Thailand in SummaryRidden on February 8th, 2019 by The Reads
The green line denotes where we have cycled. See our Route page for more detail
From: Myawaddy to Wang Prachan
Distance: 1708.3 kms (1061 miles)
Ascent: 5671 m
No. days: 26 days (including 4 days off)
TOTAL distance from the UK: 15,048.7 kms (9350.8 miles)
See Strava - @readcycleread - for full route details.
Tent: 1 night wildcamping & 3 nights in forest park campsites
Monastery: 10 nights usually in a tent in the monastery grounds
Warmshowers: 3 nights (our first hosts since Turkey!)
Hotel/hostel/guesthouse: 9 nights
Boy, did we eat in Thailand! We lived largely off veg noodle soup, pad thai or by the coast tom yum soup with prawns. Thai slalds will definitely be made back home: papaya, mango, glass noodle salads all that magic combination of salt, sweet, sour and spice. As we moved south we ate more bao (steamed buns) with green or black bean fillings, and doughnuts dipped in sweetened condensed milk. Sweet treats are everywhere, often made from gelatinos rice in sometimes luminous colours and indistinct flavours, such as the purple jelly cylinder filled with a peppery, salty, sweet dough in the centre!! We soon became addicted to anything containing coconut and roadside iced coffee. As we moved south the tropical fruit selection grew from baby bananas, pinnapples and mangoes to mangosteen, jack fruit, longkons (like lychee but better), rambutans an the infamous durians whose smell we did not think to be so unpleasant as others say but definitely has a whiff of rotting mangos. A feast for the eyes of brilliant bright colours and healthy sweet treats!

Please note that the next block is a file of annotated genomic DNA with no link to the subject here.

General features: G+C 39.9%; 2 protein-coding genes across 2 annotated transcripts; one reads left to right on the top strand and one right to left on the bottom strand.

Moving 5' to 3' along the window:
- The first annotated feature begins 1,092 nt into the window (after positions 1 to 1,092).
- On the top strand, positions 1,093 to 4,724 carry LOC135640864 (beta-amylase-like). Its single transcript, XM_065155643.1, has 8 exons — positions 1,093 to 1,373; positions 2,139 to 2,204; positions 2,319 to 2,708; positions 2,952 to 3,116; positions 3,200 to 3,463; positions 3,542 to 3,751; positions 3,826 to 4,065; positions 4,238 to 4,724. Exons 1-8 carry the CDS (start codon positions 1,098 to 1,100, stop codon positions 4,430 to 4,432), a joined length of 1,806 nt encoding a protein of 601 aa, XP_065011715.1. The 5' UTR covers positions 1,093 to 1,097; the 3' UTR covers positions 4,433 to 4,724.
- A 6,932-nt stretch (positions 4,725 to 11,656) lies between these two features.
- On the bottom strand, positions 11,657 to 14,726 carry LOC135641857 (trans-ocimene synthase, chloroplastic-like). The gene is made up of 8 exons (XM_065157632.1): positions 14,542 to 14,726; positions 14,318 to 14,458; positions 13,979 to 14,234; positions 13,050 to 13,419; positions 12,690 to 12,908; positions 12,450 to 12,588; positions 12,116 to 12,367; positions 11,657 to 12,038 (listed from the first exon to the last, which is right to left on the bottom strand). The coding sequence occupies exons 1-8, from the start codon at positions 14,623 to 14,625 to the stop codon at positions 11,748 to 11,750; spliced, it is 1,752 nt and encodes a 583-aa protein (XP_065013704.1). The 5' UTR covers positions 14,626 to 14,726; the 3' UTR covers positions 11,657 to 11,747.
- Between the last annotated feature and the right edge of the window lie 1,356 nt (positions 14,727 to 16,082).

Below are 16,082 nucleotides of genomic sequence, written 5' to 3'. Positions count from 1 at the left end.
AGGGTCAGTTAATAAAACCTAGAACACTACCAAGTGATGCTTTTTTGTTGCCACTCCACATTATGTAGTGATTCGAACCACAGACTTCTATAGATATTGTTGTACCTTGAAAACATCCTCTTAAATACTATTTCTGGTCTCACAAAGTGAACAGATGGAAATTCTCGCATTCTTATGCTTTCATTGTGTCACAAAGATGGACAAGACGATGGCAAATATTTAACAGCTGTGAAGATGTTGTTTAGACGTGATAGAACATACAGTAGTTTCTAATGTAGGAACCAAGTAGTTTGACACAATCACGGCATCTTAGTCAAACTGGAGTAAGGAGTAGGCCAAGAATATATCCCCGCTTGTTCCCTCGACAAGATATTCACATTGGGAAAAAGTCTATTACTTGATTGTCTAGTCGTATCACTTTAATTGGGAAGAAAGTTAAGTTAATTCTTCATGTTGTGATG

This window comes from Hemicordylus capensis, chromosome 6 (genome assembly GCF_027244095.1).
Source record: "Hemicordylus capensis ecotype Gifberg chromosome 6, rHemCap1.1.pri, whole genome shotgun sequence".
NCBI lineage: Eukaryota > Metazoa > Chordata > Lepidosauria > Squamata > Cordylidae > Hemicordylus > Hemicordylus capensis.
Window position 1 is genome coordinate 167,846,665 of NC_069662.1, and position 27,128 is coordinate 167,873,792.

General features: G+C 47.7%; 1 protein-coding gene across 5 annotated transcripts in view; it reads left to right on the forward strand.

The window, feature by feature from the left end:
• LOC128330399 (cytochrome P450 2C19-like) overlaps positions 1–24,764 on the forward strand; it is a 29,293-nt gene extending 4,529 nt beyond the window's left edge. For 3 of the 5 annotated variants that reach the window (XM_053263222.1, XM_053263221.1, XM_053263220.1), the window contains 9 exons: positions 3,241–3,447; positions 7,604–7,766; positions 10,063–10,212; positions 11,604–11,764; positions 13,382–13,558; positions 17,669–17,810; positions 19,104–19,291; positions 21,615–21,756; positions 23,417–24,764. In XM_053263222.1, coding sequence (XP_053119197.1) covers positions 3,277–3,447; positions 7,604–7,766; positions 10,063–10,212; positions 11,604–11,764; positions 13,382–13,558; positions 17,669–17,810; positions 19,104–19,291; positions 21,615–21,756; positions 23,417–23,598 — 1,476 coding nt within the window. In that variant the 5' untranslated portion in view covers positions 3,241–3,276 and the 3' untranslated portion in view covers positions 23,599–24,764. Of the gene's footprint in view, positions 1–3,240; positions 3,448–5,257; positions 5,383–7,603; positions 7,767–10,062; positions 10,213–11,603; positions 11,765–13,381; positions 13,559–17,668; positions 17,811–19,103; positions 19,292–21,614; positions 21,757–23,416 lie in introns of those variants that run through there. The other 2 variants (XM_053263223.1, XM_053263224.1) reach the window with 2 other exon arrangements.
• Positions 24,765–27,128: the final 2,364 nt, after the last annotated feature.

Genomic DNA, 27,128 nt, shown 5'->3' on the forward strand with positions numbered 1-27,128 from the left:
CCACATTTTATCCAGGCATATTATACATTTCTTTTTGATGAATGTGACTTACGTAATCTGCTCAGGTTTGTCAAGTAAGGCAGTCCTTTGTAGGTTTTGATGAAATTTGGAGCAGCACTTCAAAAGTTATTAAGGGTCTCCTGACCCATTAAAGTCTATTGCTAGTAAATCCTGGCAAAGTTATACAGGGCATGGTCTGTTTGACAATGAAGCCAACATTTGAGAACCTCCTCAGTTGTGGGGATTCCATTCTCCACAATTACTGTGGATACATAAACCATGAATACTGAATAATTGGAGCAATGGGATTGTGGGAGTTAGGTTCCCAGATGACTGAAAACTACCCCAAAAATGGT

Thailand’s biodiversity is incredible with its rich jungle landscapes, mountains and huge coastline. We saw a few too many snakes for our liking, often the huge ones with guts strewn across the road. We saw plenty of colourful kingfishers, huge water monitor lizards (second biggest lizard after the komodo dragon), super cute but shy dusky langur monkeys, cheeky roadside gibbons, silly looking cows with floppy ears, huge bulls wearing necklaces and flip-flops (no joke), and even spotted a few sea eagles near Chumpon. We cycled through a vast array of agricultural land, mainly tapioca and sugar planations in the north and coconut, palm oil and rubber plantations in the south.
Pinnapple plantations never ceased to fascinate us!